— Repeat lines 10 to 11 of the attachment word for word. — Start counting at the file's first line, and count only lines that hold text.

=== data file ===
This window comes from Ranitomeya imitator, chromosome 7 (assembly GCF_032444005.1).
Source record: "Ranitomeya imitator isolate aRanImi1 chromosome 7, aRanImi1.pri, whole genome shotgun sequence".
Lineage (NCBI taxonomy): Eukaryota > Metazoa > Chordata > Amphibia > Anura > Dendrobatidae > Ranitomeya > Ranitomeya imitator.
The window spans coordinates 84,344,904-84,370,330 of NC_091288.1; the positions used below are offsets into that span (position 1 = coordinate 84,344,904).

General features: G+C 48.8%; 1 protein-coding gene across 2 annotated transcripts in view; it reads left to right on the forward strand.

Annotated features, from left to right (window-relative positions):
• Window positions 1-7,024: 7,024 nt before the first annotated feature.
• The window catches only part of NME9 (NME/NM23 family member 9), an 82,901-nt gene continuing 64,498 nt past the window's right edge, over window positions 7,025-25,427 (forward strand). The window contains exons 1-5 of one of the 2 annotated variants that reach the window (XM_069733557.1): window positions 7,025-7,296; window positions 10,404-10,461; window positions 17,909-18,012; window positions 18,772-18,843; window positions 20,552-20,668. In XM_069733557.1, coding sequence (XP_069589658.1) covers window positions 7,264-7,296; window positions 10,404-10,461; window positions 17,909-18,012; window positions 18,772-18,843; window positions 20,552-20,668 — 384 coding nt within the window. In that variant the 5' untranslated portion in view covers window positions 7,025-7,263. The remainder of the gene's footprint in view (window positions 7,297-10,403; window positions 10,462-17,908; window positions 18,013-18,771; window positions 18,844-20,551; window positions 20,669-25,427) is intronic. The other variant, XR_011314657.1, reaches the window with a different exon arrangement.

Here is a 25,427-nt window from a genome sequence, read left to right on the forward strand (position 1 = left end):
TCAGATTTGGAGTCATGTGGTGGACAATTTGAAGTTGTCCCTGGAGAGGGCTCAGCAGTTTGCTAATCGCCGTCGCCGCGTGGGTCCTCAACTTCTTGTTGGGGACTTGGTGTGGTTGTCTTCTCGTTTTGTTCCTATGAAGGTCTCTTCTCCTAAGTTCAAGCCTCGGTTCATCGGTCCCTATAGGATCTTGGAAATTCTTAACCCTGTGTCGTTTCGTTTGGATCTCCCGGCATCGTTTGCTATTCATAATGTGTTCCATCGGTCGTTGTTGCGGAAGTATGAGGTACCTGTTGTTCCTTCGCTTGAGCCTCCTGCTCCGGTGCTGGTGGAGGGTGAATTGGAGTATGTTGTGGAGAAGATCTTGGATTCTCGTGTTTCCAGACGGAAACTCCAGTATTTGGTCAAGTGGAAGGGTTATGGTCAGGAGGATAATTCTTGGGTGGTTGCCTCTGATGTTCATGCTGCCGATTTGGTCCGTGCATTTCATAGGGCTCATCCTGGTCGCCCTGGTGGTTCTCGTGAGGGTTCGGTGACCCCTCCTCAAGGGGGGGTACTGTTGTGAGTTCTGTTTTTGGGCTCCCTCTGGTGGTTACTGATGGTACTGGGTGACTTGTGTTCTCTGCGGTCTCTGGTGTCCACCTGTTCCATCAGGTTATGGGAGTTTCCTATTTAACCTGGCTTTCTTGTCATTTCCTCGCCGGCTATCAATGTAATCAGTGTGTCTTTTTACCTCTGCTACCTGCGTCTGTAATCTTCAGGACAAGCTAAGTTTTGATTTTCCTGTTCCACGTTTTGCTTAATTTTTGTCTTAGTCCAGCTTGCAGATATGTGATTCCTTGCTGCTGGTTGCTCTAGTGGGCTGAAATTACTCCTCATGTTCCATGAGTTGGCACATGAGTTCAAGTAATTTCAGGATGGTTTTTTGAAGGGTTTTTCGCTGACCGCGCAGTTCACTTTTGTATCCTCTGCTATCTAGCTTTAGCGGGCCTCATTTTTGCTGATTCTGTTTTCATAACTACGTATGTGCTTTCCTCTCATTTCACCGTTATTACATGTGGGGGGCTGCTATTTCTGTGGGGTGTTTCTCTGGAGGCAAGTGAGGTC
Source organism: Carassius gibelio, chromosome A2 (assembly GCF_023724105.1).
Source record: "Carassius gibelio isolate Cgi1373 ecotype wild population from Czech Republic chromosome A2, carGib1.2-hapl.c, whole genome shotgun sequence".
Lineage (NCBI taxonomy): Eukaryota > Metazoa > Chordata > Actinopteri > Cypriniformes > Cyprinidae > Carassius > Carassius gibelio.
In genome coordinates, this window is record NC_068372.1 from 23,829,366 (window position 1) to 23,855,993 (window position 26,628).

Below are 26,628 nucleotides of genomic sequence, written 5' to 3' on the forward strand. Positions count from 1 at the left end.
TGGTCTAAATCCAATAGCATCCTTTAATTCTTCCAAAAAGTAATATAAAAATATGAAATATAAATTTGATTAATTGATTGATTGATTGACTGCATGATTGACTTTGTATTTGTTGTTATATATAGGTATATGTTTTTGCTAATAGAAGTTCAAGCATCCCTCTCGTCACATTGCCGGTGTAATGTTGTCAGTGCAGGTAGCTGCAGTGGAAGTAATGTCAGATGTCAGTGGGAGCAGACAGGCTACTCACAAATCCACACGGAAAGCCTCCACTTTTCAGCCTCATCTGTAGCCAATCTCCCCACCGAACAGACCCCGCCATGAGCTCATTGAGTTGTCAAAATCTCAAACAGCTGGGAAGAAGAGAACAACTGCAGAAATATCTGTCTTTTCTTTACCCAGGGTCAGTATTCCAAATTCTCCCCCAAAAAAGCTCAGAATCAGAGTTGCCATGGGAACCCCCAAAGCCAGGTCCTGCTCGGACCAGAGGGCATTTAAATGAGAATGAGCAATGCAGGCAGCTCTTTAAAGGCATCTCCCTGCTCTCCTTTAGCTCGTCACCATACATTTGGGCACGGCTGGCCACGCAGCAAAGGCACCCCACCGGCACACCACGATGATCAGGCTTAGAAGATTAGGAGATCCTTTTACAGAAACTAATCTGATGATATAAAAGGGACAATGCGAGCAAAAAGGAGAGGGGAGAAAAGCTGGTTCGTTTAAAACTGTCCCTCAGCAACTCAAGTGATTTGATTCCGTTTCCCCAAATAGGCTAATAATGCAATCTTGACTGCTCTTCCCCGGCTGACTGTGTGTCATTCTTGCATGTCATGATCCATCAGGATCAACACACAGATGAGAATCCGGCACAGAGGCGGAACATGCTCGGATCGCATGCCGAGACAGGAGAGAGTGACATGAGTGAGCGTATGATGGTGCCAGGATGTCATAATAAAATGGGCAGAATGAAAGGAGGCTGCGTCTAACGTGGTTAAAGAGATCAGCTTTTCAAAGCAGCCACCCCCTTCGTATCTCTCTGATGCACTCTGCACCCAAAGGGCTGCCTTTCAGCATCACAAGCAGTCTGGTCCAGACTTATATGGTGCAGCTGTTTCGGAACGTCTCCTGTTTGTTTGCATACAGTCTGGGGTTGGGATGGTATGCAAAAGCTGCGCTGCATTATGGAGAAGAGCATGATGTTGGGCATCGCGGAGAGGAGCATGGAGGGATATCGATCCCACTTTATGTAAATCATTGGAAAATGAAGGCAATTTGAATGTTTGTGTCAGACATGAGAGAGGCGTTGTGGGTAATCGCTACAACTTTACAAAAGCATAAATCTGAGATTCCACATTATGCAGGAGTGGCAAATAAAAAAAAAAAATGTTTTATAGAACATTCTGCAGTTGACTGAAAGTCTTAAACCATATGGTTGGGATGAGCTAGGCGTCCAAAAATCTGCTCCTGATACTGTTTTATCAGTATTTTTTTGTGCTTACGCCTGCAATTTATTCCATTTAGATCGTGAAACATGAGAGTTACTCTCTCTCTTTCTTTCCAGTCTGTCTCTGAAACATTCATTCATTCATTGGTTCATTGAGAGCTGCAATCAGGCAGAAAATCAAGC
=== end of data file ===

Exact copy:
TCAGATTTGGAGTCATGTGGTGGACAATTTGAAGTTGTCCCTGGAGAGGGCTCAGCAGTTTGCTAATCGCCGTCGCCGCGTGGGTCCTCAACTTCTTGTTGGGGACTTGGTGTGGTTGTCTTCTCGTTTTGTTCCTATGAAGGTCTCTTCTCCTAAGTTCAAGCCTCGGTTCATCGGTCCCTATAGGATCTTGGAAATTCTTAACCCTGTGTCGTTTCGTTTGGATCTCCCGGCATCGTTTGCTATTCATAATGTGTTCCATCGGTCGTTGTTGCGGAAGTATGAGGTACCTGTTGTTCCTTCGCTTGAGCCTCCTGCTCCGGTGCTGGTGGAGGGTGAATTGGAGTATGTTGTGGAGAAGATCTTGGATTCTCGTGTTTCCAGACGGAAACTCCAGTATTTGGTCAAGTGGAAGGGTTATGGTCAGGAGGATAATTCTTGGGTGGTTGCCTCTGATGTTCATGCTGCCGATTTGGTCCGTGCATTTCATAGGGCTCATCCTGGTCGCCCTGGTGGTTCTCGTGAGGGTTCGGTGACCCCTCCTCAAGGGGGGGTACTGTTGTGAGTTCTGTTTTTGGGCTCCCTCTGGTGGTTACTGATGGTACTGGGTGACTTGTGTTCTCTGCGGTCTCTGGTGTCCACCTGTTCCATCAGGTTATGGGAGTTTCCTATTTAACCTGGCTTTCTTGTCATTTCCTCGCCGGCTATCAATGTAATCAGTGTGTCTTTTTACCTCTGCTACCTGCGTCTGTAATCTTCAGGACAAGCTAAGTTTTGATTTTCCTGTTCCACGTTTTGCTTAATTTTTGTCTTAGTCCAGCTTGCAGATATGTGATTCCTTGCTGCTGGTTGCTCTAGTGGGCTGAAATTACTCCTCATGTTCCATGAGTTGGCACATGAGTTCAAGTAATTTCAGGATGGTTTTTTGAAGGGTTTTTCGCTGACCGCGCAGTTCACTTTTGTATCCTCTGCTATCTAGCTTTAGCGGGCCTCATTTTTGCTGATTCTGTTTTCATAACTACGTATGTGCTTTCCTCTCATTTCACCGTTATTACATGTGGGGGGCTGCTATTTCTGTGGGGTGTTTCTCTGGAGGCAAGTGAGGTC
Source organism: Carassius gibelio, chromosome A2 (assembly GCF_023724105.1).